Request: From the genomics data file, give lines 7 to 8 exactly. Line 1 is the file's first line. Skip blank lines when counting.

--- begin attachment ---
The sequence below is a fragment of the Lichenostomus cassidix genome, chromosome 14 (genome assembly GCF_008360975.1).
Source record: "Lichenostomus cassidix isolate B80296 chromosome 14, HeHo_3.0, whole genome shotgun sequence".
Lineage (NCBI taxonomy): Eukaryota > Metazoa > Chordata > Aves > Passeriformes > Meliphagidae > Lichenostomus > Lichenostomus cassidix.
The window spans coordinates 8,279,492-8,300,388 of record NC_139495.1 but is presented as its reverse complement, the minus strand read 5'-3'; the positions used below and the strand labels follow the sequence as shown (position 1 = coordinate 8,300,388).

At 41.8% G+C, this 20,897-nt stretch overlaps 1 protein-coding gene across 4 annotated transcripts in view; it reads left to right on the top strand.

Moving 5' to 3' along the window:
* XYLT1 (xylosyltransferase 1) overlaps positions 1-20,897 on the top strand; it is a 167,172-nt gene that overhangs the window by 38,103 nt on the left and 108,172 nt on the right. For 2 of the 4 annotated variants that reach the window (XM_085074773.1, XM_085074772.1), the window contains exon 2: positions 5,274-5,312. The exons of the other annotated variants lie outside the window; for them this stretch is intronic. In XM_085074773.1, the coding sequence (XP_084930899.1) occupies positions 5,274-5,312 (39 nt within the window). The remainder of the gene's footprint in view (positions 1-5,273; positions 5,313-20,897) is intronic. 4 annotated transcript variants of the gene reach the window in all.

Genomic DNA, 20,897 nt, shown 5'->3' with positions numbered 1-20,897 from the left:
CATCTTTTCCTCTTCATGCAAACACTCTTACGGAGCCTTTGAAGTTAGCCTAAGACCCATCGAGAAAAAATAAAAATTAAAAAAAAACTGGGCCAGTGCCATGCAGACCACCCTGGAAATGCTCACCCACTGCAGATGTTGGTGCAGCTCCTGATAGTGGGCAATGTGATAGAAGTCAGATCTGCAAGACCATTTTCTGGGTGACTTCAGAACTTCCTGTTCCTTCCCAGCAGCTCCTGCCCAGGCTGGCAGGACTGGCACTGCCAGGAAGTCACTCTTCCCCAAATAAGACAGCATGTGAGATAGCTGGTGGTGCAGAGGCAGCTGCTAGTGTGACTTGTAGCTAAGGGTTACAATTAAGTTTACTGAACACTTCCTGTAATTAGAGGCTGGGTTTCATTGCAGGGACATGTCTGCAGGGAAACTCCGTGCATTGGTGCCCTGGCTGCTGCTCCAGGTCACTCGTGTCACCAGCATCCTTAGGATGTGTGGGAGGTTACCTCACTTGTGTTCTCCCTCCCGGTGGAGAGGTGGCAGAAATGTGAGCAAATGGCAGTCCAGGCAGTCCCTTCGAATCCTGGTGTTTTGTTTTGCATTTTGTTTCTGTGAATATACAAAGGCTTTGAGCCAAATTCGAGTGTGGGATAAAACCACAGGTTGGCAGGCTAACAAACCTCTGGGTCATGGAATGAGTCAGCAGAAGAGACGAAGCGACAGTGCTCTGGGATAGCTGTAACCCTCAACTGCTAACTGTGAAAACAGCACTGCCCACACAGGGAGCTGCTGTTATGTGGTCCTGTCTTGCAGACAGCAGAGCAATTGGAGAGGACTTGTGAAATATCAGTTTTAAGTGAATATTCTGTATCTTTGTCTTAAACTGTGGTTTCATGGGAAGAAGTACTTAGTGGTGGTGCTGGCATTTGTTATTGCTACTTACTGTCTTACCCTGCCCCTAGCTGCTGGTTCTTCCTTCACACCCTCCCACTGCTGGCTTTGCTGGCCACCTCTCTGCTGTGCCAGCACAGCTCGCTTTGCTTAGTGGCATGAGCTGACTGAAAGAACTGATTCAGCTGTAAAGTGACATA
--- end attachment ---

* XYLT1 (xylosyltransferase 1) overlaps positions 1-20,897 on the top strand; it is a 167,172-nt gene that overhangs the window by 38,103 nt on the left and 108,172 nt on the right. For 2 of the 4 annotated variants that reach the window (XM_085074773.1, XM_085074772.1), the window contains exon 2: positions 5,274-5,312. The exons of the other annotated variants lie outside the window; for them this stretch is intronic. In XM_085074773.1, the coding sequence (XP_084930899.1) occupies positions 5,274-5,312 (39 nt within the window). The remainder of the gene's footprint in view (positions 1-5,273; positions 5,313-20,897) is intronic. 4 annotated transcript variants of the gene reach the window in all.

Genomic DNA, 20,897 nt, shown 5'->3' with positions numbered 1-20,897 from the left: